Website Design Is All About User Experience

website design

Whether we like it or not, Google, Apple, and Facebook have dictated the way we market our businesses online. Personally, I think that most of the changes are for the best. Their updates are based on real time data that they receive from how you and I use their products everyday.

It should be pretty obvious to all of us what makes a good website, but we occasionally get lost in our own forrest and focus on the wrong things. If you want to step out and see what truly matters, try keeping a closer eye on updates made by these companies.

User Experience Based on Major Company Updates

Apple

You can’t help but give Apple credit for shaping the modern day mobile Internet. Apple was the first to reject Flash because it was bad for the user experience. Flash technology was the standard for the majority of the Internet when it came to video and advertising, but Apple said that it was slow, outdated, and used too much energy for a it to be supported on a phone. Here’s what you can takeaway from Apple:

  1. Make sure your website is easy to use. Navigation should be clean, simple, and consolidated to only the most important topics. Don’t overwhelm your customers with 10 different labels on your main menu.
  2. Your site should be usable on all devices. Your customers are on the go, so your website needs to be mobile friendly and accessible on a smartphone, tablet, and a laptop.
  3. Be mindful of where you want your customers to look or act. Sites with too much going on are distracting, so you end up with customers going to your site but they quickly end up lost because there’s too much going on to make a firm decision. Be intentional about how you want your users to act.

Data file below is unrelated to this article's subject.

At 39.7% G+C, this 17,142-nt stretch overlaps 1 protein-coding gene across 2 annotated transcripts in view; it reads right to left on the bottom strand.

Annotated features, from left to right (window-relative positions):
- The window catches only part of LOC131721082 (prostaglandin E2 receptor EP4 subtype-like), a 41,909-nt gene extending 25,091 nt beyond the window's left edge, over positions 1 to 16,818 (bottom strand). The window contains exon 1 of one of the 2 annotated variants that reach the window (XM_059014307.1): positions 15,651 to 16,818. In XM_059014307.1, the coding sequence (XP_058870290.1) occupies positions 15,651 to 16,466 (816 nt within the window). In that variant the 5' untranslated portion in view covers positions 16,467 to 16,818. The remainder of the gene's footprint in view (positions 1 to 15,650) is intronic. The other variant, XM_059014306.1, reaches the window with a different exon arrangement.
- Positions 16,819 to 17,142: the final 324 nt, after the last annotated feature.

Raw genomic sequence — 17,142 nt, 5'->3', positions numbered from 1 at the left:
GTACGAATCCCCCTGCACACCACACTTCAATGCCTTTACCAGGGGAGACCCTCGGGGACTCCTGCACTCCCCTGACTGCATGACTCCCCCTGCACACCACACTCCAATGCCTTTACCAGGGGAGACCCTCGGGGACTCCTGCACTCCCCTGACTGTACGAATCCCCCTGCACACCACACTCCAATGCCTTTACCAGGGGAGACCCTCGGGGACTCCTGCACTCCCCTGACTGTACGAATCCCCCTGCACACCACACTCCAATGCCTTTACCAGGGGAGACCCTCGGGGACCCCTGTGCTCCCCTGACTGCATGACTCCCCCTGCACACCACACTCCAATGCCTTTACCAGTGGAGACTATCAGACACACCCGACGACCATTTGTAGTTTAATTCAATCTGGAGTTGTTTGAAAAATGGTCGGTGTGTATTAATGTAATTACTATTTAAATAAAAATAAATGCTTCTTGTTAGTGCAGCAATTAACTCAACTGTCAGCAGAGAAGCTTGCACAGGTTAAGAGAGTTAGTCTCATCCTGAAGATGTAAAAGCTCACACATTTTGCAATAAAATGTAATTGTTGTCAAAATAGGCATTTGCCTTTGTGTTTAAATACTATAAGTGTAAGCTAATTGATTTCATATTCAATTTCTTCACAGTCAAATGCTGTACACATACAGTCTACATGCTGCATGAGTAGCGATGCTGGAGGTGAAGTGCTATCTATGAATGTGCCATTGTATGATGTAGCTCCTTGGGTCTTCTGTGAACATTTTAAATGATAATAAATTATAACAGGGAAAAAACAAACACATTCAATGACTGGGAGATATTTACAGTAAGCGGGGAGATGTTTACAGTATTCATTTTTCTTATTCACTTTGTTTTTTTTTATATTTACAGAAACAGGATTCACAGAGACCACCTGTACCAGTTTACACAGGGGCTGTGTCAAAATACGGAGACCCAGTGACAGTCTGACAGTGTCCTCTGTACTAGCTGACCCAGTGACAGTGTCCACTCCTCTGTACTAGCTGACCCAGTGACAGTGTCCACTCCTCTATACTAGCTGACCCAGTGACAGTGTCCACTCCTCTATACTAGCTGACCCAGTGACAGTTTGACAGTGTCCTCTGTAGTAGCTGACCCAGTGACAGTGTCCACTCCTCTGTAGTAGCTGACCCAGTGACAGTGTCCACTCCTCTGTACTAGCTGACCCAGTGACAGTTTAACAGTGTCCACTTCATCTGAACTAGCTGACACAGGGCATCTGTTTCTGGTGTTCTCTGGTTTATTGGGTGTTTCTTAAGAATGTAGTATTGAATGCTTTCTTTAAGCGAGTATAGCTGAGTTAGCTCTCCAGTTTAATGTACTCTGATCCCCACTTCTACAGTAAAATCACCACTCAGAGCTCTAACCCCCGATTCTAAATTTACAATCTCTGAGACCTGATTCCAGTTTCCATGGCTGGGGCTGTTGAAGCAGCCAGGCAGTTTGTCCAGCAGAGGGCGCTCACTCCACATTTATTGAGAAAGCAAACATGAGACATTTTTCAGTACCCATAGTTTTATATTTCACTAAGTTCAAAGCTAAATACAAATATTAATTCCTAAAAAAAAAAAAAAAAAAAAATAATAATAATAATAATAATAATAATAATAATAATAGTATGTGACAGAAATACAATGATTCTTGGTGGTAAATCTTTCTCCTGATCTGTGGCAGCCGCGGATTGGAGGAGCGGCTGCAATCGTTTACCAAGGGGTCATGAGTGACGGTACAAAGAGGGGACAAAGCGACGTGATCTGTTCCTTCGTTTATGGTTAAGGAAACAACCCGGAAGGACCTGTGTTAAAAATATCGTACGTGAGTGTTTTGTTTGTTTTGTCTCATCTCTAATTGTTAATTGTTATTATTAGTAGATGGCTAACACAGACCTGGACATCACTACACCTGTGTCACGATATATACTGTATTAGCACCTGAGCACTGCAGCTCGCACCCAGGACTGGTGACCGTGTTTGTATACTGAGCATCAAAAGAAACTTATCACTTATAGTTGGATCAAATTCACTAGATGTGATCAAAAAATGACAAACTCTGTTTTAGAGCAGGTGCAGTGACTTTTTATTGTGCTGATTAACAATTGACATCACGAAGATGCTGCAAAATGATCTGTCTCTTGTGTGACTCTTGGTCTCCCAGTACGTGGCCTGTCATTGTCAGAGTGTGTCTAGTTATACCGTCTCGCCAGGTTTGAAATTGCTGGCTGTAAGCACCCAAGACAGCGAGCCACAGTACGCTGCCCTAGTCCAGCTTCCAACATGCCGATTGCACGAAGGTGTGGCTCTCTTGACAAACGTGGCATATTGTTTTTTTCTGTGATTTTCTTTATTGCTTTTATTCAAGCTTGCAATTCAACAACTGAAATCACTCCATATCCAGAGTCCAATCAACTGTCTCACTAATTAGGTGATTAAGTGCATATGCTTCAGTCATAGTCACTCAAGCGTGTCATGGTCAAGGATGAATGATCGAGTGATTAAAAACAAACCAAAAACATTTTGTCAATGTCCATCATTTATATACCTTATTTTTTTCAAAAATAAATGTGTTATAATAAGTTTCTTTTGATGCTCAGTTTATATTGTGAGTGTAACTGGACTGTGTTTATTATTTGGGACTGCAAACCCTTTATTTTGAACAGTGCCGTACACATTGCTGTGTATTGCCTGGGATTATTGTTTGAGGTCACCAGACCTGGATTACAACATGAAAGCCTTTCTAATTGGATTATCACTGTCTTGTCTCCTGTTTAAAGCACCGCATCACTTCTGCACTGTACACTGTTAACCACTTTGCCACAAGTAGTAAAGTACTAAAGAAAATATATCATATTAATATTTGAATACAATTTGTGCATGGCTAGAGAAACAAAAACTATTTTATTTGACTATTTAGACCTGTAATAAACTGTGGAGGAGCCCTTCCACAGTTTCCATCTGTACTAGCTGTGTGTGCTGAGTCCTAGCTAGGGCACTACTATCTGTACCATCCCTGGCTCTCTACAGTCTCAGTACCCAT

Google

Over the past few months, Google has moved towards highlighting whether sites are mobile friendly or not, they’ve formally announced that mobile friendliness will be a ranking factor, and they are now testing the highlighting of sites in the search results that load slowly. They push a “mobile first” mindset that will become increasingly more obvious over the new few months and years. Here are a few things that you should consider based on changes that Google has made over the past few years:

  1. Create original content that clearly articulates what you do, who you are, where you are located, and why you are different. If you’re a family entertainment center, make sure that your site’s content illustrates why you create a unique experience that will make families choose you over your competition.
  2. Add value to the Internet through fresh content creation. Through all of Google’s algorithm updates, it has become very clear that they love fresh, original, and relevant content. Blogs are some of the easiest ways to quickly and effectively share fresh content with your customers. If you’re going to create content, be sure that it creates value for your customers. If you’re writing blogs just to improve your Google ranking, you’re missing the point.